Two of the foremost experts on water and climate in the Caspian region, Sifan Koriche at Baylor University in Waco, Texas, and Vadim Yapiyev, a scientist at Nazarbayev University in Astana, joined Vlast in a conversation about the falling water level in the Caspian Sea, the impact of human water extraction, and the consequences for the regional and global climate.
The researchers noted the importance of considering the Caspian as part of a larger ecosystem, spanning the whole Volga River basin and beyond. The decline of the water level is ongoing, according to a number of scientific studies, and estimates fluctuate between five and seven meters in the next decades. This will have a massive impact on the northern Caspian region and is poised to negatively affect the environment and living conditions especially in Kazakhstan’s section of the sea.
Koriche and Yapiyev also considered the crucial role of regional and global monitoring of large lakes, because of their widely underestimated role in affecting the world’s climate.
Yapiyev: Dr Koriche, please start us off by giving us context about the Caspian Sea basin.
Koriche: The Caspian Sea is the world’s largest inland lake, yet its designation often sparks confusion, leading to questions about whether it should be classified as a sea or a lake. It can be described as ‘a lake with a notable degree of salinity’. Over the course of days and millennia, the water level of this vast water body has undergone significant fluctuations. These fluctuations have had profound consequences, impacting the livelihoods of coastal communities and influencing industrial development across various sectors, ranging from fisheries to the oil industry. Changes in the Caspian Sea, particularly in the shallow northern part, have implications for coastal communities and conservation of marginal environments at the edge of the lake. This part of the lake is vulnerable to both climatic and anthropogenic influences, which is of particular concern to Kazakhstan, as over one-third of the coastal area within the shallow northern region falls under Kazakhstan's jurisdiction.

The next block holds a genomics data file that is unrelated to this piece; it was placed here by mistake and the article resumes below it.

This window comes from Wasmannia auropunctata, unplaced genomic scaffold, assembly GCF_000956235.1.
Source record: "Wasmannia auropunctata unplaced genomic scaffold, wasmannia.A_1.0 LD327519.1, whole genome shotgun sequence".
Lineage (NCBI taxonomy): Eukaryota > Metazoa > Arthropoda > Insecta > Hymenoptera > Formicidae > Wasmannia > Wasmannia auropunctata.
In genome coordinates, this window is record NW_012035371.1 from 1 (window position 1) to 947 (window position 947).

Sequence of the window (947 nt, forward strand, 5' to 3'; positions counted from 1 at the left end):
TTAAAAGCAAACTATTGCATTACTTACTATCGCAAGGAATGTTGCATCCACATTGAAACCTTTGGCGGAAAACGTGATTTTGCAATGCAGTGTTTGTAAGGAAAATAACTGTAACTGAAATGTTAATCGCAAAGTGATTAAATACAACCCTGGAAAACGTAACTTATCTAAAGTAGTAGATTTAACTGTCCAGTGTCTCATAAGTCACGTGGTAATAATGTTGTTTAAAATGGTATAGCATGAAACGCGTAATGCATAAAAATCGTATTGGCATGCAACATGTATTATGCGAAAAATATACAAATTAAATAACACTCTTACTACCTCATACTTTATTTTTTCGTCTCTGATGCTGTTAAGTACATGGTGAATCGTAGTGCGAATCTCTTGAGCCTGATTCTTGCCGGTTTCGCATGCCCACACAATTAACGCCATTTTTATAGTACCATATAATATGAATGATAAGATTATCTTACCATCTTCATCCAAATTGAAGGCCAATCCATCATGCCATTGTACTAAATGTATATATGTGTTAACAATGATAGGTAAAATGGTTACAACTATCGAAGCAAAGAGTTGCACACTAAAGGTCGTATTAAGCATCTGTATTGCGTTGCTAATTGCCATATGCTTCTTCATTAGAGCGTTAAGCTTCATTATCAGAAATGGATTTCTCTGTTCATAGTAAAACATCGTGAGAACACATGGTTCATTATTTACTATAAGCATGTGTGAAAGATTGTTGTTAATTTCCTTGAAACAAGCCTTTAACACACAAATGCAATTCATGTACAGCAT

We can try to compare the northern part of the Caspian to the case of the Aral Sea, which has experienced a dramatic desiccation over the past century. Although the Caspian Sea might not undergo desiccation on the same scale as the Aral Sea, we should be concerned especially about the northern part.
Caspian Sea level variation is unique in nature and its evolution is complex, with water levels fluctuating from tens to hundreds of meters across various time scales due to the various driving processes and the environmental setting within its closed basin. Besides long term changes, current variations in the Caspian Sea's water level are primarily influenced by changes within the Volga River basin, contributing over 80% of the runoff and evaporation within the lake itself. Additionally, human intervention and tides also play a significant role, with tidal impacts leading to substantial changes in the range of a few centimeters to approximately four meters within a matter of days or weeks, which can pose significant challenges for those constructing industrial infrastructure and other ecosystem services.